My new book "Glow: The Nutritional Approach to Naturally Gorgeous Skin" is finally here!

Get Your Copy!

My new book "Glow: The Nutritional Approach to Naturally Gorgeous Skin" is finally here!

Get Your Copy!

My new book "Glow: The Nutritional Approach to Naturally Gorgeous Skin" is finally here!

Get Your Copy!

Affiliate disclosure.

For some of you this will be old news, but it always surprises me how few people know this oh so important fact about one of their favorite cooking oils (if this is you, not to fret – you’re in good company!).

Olive oil is widely popular for its numerous health benefits.

It is rich in the healthy Omega-9 monounsaturated fatty acids and has been shown to decrease blood pressure and the risk of diabetes, age-related dementia, blood clots, and cancer.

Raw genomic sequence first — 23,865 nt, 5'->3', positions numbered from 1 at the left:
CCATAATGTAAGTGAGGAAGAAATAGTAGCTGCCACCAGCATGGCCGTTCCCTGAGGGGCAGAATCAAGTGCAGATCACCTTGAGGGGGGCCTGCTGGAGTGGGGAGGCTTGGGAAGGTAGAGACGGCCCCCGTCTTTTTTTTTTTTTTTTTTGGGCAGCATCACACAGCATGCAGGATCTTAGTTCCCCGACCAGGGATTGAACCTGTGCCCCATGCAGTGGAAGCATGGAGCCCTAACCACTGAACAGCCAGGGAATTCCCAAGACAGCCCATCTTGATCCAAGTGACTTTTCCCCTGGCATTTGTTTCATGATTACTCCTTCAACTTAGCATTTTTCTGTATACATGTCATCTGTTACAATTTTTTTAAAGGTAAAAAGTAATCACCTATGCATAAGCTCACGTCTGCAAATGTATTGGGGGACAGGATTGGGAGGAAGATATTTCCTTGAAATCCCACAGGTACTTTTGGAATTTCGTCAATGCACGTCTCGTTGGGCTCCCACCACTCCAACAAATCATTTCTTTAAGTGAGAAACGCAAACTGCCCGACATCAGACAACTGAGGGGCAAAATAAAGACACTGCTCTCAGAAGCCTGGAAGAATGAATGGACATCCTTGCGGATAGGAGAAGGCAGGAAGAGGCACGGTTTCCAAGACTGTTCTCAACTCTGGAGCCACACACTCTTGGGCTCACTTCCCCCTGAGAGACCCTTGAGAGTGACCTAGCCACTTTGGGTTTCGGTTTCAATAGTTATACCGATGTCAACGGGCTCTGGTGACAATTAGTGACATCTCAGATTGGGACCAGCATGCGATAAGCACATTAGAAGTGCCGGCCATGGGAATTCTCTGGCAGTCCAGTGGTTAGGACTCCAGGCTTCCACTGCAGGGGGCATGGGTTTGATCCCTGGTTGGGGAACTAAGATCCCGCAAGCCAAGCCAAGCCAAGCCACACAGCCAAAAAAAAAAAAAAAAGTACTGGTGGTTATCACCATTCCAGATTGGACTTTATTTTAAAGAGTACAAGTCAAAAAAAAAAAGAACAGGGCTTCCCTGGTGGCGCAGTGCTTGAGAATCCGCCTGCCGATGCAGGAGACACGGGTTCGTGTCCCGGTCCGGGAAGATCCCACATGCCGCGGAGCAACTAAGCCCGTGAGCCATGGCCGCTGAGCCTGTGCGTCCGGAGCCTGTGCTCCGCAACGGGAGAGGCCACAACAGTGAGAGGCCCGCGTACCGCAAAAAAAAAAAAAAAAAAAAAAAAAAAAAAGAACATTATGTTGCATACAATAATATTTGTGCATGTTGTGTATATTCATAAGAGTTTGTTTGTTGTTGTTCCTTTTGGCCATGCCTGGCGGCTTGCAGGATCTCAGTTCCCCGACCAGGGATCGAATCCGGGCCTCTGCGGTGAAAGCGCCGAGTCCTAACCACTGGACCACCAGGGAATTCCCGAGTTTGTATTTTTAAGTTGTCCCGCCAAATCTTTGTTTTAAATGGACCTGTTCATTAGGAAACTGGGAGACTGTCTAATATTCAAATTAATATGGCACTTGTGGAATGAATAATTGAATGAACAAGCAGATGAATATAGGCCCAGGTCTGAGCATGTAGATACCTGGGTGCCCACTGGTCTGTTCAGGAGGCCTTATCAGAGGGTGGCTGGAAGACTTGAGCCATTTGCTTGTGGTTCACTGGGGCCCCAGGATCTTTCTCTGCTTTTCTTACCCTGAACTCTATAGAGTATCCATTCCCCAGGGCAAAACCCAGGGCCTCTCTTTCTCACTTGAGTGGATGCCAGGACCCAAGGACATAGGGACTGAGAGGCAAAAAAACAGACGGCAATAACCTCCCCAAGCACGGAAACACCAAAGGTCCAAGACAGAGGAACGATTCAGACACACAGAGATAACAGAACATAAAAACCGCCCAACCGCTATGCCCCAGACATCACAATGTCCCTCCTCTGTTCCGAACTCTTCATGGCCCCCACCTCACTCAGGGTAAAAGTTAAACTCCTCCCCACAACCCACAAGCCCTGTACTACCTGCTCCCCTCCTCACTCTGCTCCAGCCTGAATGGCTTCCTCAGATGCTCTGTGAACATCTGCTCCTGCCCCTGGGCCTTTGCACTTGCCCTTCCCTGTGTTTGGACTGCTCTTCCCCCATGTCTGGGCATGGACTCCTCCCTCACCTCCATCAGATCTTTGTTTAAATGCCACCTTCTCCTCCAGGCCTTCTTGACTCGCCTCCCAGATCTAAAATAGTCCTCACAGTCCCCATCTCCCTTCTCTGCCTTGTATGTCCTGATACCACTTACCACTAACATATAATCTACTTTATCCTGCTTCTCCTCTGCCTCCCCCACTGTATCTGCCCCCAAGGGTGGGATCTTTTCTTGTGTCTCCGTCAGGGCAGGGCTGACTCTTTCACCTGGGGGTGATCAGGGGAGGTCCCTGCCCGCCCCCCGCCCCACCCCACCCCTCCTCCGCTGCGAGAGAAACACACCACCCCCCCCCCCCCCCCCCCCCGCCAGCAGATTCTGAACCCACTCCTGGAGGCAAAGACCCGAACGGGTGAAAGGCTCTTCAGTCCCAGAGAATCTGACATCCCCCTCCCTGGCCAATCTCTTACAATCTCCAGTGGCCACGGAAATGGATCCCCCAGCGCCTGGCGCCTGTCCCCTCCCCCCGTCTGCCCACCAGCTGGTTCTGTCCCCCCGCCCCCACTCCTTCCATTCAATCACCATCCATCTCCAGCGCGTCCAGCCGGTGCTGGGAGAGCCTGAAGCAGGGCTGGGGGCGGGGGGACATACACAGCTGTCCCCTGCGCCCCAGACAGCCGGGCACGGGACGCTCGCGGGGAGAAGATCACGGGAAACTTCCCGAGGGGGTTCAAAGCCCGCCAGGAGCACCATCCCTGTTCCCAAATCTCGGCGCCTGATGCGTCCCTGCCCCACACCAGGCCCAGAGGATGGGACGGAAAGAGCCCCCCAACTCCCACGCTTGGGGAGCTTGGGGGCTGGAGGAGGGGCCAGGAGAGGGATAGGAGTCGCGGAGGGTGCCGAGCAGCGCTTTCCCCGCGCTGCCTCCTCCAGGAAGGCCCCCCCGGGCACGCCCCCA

In short, olive oil is awesome and extremely healthy! At least when used properly.

Unfortunately, when olive oil is overheated, it does more harm than good.

The “smoke point” of oil is the temperature point at which it starts to smoke (makes sense). Different oils smoke at different temperatures; olive oil has a smoke point in the lower range of the spectrum high-quality extra-virgin olive oils have a lower smoke point (around 320°F for high-quality extra-virgin olive oil). For this reason, it should be used at low to medium heat only.

So what is the problem with exceeding the smoke point? Well when an oil smokes, it begins to decompose and the antioxidants in the oil are replaced by free radicals, nasty little buggers that damage cells and are carcinogenic. The smoke is also toxic and should therefore not be inhaled.

If you need a hardier oil for baking or high-heat cooking, use an oil with a higher smoke point such as coconut oil. Unrefined coconut oil can be used for medium-heat and refined coconut oil can be used for medium- to high-heat cooking.